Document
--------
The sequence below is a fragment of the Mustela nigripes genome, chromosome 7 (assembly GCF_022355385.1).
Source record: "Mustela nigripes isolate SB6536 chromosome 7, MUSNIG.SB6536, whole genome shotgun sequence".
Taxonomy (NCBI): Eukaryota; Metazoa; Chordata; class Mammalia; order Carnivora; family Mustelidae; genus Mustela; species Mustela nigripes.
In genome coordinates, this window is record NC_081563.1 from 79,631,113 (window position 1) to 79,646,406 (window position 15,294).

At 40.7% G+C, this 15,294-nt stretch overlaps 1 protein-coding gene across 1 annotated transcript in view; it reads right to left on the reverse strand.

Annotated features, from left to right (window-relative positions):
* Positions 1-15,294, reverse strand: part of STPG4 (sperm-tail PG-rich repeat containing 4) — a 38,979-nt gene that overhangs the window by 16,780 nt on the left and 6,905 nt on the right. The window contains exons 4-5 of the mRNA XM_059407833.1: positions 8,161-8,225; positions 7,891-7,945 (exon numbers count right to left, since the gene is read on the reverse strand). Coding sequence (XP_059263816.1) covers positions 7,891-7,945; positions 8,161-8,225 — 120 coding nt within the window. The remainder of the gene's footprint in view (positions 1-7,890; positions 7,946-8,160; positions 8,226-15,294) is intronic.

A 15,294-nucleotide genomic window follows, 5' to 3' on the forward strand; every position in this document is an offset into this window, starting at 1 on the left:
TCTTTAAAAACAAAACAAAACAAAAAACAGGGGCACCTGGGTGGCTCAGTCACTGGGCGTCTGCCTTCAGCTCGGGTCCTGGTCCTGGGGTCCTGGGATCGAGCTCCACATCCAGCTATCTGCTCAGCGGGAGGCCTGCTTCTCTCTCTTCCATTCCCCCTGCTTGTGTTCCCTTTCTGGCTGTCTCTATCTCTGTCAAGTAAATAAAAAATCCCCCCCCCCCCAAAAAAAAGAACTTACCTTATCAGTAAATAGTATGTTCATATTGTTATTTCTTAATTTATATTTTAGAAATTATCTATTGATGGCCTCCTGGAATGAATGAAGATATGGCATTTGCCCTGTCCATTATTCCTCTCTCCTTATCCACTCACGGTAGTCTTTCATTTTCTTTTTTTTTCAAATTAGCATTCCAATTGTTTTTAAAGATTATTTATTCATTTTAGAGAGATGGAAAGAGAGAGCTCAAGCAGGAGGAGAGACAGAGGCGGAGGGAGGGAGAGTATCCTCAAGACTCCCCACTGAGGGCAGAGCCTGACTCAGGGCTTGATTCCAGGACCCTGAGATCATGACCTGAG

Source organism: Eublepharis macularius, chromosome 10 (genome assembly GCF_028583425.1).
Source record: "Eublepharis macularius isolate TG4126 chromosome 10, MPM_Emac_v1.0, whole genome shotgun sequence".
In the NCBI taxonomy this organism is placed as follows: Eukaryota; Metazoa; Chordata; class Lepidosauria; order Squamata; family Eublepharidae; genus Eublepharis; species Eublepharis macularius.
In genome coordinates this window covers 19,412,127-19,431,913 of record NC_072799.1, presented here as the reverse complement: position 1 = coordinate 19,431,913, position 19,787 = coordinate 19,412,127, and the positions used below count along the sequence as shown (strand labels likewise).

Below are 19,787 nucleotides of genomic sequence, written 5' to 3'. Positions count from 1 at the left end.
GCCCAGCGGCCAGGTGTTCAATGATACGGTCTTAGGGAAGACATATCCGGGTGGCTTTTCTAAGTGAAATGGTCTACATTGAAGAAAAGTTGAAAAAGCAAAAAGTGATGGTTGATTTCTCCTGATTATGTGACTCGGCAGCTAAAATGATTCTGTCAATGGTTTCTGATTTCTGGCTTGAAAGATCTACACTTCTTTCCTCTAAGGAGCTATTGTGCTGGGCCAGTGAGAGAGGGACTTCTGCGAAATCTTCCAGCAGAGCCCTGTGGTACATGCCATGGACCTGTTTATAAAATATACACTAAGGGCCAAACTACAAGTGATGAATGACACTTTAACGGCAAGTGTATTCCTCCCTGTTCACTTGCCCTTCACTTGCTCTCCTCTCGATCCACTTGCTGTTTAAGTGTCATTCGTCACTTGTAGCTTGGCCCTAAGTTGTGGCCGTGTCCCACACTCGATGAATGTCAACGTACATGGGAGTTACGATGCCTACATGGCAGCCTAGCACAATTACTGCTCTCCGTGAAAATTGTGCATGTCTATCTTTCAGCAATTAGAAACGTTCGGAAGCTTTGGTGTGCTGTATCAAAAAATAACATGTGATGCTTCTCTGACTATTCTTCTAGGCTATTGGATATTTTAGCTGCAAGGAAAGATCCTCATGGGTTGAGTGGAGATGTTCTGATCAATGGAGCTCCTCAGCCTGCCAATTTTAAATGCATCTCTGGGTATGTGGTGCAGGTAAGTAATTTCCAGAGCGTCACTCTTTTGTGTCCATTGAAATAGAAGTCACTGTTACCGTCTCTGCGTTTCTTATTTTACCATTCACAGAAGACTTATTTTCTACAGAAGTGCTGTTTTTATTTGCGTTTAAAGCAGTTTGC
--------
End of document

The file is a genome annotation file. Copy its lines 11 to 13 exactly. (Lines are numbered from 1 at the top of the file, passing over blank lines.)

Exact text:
Source record: "Eublepharis macularius isolate TG4126 chromosome 10, MPM_Emac_v1.0, whole genome shotgun sequence".
In the NCBI taxonomy this organism is placed as follows: Eukaryota; Metazoa; Chordata; class Lepidosauria; order Squamata; family Eublepharidae; genus Eublepharis; species Eublepharis macularius.
In genome coordinates this window covers 19,412,127-19,431,913 of record NC_072799.1, presented here as the reverse complement: position 1 = coordinate 19,431,913, position 19,787 = coordinate 19,412,127, and the positions used below count along the sequence as shown (strand labels likewise).